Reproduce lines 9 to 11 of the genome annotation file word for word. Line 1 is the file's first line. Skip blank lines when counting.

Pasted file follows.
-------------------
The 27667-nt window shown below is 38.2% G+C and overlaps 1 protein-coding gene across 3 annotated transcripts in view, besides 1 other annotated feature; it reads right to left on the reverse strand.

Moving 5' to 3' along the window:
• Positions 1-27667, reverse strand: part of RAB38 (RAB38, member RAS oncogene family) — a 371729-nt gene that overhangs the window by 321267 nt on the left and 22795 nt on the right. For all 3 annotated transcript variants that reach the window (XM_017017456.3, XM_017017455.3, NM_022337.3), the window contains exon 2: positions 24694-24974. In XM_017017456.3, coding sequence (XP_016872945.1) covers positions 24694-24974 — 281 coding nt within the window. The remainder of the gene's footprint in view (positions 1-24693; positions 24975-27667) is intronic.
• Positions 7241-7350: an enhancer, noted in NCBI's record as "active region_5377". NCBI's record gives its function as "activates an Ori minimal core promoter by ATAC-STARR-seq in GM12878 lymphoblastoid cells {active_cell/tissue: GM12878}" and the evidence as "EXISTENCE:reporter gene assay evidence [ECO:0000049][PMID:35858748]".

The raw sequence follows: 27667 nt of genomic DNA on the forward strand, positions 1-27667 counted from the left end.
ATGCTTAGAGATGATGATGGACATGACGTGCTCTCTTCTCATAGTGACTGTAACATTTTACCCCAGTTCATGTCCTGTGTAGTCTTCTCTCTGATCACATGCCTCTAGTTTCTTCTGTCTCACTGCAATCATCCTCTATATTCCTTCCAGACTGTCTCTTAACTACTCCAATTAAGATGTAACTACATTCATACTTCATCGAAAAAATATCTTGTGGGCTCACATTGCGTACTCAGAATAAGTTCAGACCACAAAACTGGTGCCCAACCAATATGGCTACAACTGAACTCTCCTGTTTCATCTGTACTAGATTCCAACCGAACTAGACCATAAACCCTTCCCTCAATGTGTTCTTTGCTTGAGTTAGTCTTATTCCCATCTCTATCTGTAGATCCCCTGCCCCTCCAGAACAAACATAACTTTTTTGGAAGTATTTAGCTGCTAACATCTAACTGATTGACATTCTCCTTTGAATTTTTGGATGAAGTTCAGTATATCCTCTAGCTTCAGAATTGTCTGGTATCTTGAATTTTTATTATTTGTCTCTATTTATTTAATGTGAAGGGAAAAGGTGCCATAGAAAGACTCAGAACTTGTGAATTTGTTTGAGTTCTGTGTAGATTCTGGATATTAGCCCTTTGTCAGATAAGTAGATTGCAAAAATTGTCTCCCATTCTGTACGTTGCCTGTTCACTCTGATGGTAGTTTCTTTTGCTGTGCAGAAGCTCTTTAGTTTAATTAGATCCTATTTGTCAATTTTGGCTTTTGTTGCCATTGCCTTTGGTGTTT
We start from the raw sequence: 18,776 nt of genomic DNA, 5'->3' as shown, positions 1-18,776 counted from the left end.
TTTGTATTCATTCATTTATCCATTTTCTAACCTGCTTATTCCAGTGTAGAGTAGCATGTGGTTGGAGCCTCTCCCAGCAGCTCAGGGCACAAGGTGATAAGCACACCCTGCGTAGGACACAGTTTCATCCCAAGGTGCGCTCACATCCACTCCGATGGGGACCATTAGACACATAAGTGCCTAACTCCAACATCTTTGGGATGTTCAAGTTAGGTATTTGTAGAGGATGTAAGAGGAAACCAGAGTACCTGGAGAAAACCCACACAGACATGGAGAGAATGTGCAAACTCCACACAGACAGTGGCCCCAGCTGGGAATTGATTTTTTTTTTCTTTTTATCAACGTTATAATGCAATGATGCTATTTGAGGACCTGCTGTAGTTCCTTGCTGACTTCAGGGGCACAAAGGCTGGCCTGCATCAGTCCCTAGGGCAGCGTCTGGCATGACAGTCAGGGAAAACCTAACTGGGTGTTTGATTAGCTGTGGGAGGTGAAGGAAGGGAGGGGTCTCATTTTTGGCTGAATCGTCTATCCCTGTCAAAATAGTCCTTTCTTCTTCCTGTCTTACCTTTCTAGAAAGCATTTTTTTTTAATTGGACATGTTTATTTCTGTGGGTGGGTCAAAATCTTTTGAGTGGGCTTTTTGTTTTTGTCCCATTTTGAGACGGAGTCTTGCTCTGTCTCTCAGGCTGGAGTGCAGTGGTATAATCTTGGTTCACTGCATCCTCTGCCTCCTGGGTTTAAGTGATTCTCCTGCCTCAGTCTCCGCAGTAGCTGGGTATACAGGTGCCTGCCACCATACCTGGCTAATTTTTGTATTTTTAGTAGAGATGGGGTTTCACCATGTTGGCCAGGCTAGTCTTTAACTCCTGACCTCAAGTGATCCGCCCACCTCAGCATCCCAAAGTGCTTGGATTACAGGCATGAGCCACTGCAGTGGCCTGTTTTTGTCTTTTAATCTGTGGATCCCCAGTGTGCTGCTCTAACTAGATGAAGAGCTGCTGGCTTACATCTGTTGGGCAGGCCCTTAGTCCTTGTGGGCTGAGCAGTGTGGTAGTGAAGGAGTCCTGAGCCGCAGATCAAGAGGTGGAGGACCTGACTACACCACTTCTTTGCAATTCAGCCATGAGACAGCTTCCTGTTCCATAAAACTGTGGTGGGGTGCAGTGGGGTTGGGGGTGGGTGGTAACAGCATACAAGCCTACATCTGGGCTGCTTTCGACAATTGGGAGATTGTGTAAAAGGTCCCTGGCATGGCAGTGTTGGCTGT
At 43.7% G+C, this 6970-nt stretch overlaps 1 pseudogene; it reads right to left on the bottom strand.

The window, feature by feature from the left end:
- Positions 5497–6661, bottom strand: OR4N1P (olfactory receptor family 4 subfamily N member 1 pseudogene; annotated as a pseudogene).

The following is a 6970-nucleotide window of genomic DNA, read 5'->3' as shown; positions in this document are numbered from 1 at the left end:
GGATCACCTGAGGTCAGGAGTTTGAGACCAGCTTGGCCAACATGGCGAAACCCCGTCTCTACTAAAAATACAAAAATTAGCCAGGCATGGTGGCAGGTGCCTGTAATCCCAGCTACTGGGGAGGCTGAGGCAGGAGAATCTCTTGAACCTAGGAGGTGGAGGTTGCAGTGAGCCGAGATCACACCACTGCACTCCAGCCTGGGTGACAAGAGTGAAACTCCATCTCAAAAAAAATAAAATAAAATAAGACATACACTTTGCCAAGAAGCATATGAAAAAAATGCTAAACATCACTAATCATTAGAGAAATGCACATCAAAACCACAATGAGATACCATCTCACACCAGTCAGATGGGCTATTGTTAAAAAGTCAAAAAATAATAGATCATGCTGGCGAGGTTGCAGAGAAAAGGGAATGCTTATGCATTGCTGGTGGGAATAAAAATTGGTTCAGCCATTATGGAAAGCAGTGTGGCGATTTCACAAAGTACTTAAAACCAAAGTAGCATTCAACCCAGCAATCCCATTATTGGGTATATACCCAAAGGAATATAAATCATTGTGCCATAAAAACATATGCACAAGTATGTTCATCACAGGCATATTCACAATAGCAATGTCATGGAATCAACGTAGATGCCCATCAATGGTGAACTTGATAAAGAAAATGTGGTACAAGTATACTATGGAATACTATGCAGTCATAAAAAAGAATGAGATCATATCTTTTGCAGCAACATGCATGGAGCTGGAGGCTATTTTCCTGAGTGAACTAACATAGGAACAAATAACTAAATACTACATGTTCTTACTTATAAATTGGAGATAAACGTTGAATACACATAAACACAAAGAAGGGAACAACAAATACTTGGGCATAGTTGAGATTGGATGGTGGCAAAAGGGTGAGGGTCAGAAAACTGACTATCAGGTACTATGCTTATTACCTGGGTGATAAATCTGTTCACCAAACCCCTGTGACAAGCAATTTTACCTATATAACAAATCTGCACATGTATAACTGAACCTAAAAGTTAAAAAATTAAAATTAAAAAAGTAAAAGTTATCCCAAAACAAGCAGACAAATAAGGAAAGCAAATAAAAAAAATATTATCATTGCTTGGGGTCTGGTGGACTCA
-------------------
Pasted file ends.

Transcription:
At 43.7% G+C, this 6970-nt stretch overlaps 1 pseudogene; it reads right to left on the bottom strand.

The window, feature by feature from the left end:
- Positions 5497–6661, bottom strand: OR4N1P (olfactory receptor family 4 subfamily N member 1 pseudogene; annotated as a pseudogene).